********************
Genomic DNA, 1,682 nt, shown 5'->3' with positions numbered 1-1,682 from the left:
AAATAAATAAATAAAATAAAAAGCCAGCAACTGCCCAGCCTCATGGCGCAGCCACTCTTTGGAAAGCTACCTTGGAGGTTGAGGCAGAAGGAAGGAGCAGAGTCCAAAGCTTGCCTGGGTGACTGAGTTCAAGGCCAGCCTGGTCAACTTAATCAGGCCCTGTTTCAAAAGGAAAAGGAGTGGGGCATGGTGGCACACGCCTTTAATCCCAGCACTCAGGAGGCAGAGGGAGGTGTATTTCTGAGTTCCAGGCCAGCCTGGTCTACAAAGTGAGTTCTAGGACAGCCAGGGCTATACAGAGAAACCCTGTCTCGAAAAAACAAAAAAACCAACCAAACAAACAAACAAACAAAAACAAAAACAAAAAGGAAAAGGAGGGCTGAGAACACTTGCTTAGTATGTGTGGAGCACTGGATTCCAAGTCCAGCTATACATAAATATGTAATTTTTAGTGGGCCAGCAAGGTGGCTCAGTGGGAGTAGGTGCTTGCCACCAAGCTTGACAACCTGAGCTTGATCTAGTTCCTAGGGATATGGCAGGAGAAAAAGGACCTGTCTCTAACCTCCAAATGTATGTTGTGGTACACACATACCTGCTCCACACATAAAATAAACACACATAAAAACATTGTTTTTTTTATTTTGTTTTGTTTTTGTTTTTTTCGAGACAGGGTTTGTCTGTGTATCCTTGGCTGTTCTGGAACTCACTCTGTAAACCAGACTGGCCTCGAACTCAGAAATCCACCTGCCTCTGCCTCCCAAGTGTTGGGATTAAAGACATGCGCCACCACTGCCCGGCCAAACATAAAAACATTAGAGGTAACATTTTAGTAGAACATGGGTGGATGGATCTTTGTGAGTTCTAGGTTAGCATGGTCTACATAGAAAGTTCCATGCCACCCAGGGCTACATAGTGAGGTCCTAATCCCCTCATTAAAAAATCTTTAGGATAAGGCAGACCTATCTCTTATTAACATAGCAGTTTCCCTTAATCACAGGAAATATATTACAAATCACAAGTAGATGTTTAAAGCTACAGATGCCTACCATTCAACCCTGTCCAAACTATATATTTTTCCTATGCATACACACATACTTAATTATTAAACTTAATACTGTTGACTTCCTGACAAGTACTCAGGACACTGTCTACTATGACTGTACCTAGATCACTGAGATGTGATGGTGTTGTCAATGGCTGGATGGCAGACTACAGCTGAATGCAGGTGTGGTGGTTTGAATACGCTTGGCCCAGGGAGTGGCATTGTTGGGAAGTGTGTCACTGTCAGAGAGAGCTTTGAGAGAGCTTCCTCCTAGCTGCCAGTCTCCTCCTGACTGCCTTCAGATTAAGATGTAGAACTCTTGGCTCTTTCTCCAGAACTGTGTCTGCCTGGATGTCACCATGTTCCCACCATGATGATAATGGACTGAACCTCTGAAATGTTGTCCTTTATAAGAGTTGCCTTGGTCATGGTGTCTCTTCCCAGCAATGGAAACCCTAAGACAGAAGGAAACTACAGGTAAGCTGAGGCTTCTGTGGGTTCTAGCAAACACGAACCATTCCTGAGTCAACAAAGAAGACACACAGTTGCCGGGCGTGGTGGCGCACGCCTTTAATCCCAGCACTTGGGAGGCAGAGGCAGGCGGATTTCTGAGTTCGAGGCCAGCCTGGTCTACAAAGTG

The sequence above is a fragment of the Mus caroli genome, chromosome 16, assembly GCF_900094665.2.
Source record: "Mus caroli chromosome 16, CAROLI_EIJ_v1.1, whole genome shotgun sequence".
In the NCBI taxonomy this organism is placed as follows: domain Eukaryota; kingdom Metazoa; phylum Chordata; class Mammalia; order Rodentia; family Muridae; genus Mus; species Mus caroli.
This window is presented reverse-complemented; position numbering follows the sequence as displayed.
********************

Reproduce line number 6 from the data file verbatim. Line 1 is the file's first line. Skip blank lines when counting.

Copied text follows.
This window is presented reverse-complemented; position numbering follows the sequence as displayed.